f0030: This figure reports the results of a simulated group comparison study of two groups of 24 participants (with 512 scans per participant). The upper row shows the Bayesian parameter averages of the differences using the same format as previous figures. For the spectral DCM (left panel) it can be seen that increases in the extrinsic forward connections from the second to the third region (seventh parameter) has been estimated accurately. Similarly, the decrease in the backward connection from the fourth to the third region is also estimated accurately. For the stochastic DCM (right panel), the estimation of the differences in the two parameter sets is not as accurate — although the direction is detected correctly. The equivalent classical inference — based upon the t-statistic is shown on lower row. Here the posterior means from each of 48 subjects were used as summary statistics and entered into a series of univariate t-tests to assess differences in group means. The red lines correspond to significance thresholds at a nominal false-positive rate of p = 0.05 corrected (solid lines) and uncorrected (broken lines). Clearly the connections with differences survive the corrected threshold for spectral DCM (left panel) whereas for the stochastic DCM (right panel) few other connections are also above threshold.
Mentions: The Bayesian parameter averages of the group differences for each of the coupling estimates are presented in Fig. 6. The spectral scheme produces both highly accurate and precise estimates of the differences at the two connections manipulated. Any changes in coupling strengths that were not changed were < 0.05 Hz, and can thus be considered a small (and standardised) effect size in quantitative terms. Regarding stochastic DCM, group differences were less accurate but remain qualitatively similar (i.e., they are still in the correct direction). Estimates of differences in other parameters again remained < 0.05 Hz. When applying classical inference (as appears routine in such studies) to the Bayesian parameter averages, both schemes detected significant changes in the two manipulated parameters. The dotted red line corresponds to the thresholds for a nominal level of p = 0.05 uncorrected, whereas the broken red line corresponds to the corrected thresholds for the 16 tests. We used the self-connections for the correction but do not report the (non-significant) differences. For spectral DCM, both forward and backward connections are highly significant, even after correcting for multiple comparisons, and no other connection reached uncorrected threshold. Regarding stochastic DCM, although both backward and forward connections are still detected as the two most statistically significant connections, small changes estimated in a few other connections were found to be significant at corrected statistical thresholds, suggesting that sDCM is sensitive to group differences, but perhaps not as specific as spDCM.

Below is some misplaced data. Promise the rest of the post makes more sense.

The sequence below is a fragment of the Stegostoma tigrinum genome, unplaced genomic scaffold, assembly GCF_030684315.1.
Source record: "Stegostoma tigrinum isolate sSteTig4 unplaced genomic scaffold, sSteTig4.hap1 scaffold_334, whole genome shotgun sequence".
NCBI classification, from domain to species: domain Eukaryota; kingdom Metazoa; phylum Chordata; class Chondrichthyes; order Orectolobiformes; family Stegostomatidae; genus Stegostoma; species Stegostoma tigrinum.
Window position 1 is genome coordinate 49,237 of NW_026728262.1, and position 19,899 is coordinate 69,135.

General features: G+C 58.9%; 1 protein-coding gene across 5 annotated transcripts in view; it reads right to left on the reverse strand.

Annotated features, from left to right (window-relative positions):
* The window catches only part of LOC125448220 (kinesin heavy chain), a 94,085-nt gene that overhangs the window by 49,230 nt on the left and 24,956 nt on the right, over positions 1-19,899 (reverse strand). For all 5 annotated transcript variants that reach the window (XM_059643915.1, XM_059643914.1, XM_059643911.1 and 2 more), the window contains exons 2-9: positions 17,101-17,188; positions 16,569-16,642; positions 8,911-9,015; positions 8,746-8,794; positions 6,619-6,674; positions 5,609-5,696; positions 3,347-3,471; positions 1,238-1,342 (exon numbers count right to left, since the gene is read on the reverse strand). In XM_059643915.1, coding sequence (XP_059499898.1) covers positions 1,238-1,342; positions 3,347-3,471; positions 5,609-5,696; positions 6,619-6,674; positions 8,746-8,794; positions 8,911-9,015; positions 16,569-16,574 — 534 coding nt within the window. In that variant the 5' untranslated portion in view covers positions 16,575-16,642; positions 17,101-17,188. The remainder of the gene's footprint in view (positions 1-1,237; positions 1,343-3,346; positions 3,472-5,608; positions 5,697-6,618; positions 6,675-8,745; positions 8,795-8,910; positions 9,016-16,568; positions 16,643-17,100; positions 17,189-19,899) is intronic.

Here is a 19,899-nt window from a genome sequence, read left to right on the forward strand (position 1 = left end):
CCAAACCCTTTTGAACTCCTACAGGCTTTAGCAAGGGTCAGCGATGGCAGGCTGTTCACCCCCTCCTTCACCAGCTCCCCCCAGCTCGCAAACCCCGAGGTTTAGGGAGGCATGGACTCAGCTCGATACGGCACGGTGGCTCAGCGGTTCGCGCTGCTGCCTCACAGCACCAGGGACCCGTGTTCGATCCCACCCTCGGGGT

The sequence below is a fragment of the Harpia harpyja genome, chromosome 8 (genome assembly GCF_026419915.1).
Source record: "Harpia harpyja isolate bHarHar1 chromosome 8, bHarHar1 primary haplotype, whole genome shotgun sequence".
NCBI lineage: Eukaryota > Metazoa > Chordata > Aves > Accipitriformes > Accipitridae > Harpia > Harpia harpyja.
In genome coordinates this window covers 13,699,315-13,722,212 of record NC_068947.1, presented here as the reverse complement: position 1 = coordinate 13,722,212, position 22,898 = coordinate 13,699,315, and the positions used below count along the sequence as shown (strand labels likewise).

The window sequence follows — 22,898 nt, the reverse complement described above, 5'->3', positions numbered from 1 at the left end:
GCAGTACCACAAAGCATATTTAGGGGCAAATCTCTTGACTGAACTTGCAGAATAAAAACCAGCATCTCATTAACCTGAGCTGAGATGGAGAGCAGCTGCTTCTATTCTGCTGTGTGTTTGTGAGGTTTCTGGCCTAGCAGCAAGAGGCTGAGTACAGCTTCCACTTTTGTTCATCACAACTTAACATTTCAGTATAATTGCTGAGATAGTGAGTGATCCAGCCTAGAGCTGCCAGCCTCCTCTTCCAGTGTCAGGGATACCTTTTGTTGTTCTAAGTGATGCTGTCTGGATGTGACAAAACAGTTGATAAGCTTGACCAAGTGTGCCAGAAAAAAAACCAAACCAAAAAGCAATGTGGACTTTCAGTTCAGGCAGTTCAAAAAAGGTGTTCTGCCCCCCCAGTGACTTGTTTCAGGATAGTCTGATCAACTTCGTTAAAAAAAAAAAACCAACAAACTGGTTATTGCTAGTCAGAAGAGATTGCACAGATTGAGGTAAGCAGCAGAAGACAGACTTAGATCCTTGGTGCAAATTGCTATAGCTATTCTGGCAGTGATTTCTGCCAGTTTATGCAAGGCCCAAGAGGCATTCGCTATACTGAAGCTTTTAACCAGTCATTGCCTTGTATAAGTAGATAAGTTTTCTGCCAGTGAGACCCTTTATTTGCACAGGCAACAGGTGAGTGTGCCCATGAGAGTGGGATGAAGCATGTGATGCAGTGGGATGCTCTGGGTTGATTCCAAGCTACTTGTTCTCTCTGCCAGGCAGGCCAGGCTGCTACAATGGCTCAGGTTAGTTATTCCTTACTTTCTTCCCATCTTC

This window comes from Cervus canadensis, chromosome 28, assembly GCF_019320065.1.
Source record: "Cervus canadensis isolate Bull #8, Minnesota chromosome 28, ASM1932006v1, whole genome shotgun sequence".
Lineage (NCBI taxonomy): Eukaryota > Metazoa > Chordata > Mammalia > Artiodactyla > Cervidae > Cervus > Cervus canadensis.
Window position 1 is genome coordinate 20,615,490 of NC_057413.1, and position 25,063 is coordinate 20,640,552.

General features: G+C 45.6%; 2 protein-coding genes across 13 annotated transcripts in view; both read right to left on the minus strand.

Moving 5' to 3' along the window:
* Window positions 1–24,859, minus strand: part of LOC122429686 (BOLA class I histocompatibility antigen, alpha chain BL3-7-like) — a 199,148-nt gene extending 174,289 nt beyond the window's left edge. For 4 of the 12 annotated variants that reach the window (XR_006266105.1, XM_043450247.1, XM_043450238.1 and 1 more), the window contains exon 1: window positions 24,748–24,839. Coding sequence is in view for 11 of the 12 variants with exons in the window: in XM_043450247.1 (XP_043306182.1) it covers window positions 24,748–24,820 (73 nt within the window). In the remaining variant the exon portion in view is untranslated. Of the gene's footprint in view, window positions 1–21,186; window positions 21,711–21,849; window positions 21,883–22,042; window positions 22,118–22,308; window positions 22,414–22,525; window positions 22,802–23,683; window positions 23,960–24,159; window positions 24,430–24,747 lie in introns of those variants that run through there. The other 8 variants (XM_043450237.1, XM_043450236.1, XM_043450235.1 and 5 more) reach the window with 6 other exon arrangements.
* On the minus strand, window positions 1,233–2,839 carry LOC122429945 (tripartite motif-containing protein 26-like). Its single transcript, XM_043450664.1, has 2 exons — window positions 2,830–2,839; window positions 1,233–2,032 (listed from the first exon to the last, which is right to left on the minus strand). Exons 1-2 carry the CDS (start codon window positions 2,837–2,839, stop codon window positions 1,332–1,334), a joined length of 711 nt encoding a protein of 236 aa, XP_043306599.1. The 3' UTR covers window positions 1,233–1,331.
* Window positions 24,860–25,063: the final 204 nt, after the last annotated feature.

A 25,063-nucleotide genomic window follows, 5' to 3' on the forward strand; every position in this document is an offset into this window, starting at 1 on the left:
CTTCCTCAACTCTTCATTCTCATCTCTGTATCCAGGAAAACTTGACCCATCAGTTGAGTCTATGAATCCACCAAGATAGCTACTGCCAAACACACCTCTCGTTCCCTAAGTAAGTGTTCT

Bottom Line: Dynamic causal modelling (DCM) is a framework that allows for the identification of the causal (directed) connections among neuronal systems--known as effective connectivity.We also simulated group differences and compared the ability of spectral and stochastic DCMs to identify these differences.We show that spectral DCM was not only more accurate but also more sensitive to group differences.

View Article: PubMed Central - PubMed

Affiliation: The Wellcome Trust Centre for Neuroimaging, University College London, 12 Queen Square, London WC1N 3BG, UK; Department of Electronic Engineering, NED University of Engineering and Technology, Karachi, Pakistan. Electronic address: a.razi@ucl.ac.uk.

Show MeSH
Related in: MedlinePlus